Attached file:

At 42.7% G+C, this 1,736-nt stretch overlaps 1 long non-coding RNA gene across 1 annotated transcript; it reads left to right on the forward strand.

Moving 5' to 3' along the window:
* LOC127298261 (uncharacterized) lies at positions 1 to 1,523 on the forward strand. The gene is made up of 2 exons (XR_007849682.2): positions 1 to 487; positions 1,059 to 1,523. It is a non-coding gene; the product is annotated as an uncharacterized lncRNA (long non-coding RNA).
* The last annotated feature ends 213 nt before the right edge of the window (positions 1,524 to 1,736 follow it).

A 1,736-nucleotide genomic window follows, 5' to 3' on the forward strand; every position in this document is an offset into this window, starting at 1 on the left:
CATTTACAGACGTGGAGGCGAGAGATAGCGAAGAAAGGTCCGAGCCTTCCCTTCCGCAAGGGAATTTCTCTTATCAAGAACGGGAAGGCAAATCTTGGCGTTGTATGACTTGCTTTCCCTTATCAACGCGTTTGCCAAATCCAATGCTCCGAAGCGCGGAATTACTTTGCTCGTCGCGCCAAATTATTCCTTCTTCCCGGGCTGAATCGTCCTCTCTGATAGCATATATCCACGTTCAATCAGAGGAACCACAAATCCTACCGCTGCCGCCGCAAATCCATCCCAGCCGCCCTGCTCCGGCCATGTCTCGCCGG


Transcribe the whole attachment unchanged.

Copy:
At 42.7% G+C, this 1,736-nt stretch overlaps 1 long non-coding RNA gene across 1 annotated transcript; it reads left to right on the forward strand.

Moving 5' to 3' along the window:
* LOC127298261 (uncharacterized) lies at positions 1 to 1,523 on the forward strand. The gene is made up of 2 exons (XR_007849682.2): positions 1 to 487; positions 1,059 to 1,523. It is a non-coding gene; the product is annotated as an uncharacterized lncRNA (long non-coding RNA).
* The last annotated feature ends 213 nt before the right edge of the window (positions 1,524 to 1,736 follow it).

A 1,736-nucleotide genomic window follows, 5' to 3' on the forward strand; every position in this document is an offset into this window, starting at 1 on the left:
CATTTACAGACGTGGAGGCGAGAGATAGCGAAGAAAGGTCCGAGCCTTCCCTTCCGCAAGGGAATTTCTCTTATCAAGAACGGGAAGGCAAATCTTGGCGTTGTATGACTTGCTTTCCCTTATCAACGCGTTTGCCAAATCCAATGCTCCGAAGCGCGGAATTACTTTGCTCGTCGCGCCAAATTATTCCTTCTTCCCGGGCTGAATCGTCCTCTCTGATAGCATATATCCACGTTCAATCAGAGGAACCACAAATCCTACCGCTGCCGCCGCAAATCCATCCCAGCCGCCCTGCTCCGGCCATGTCTCGCCGG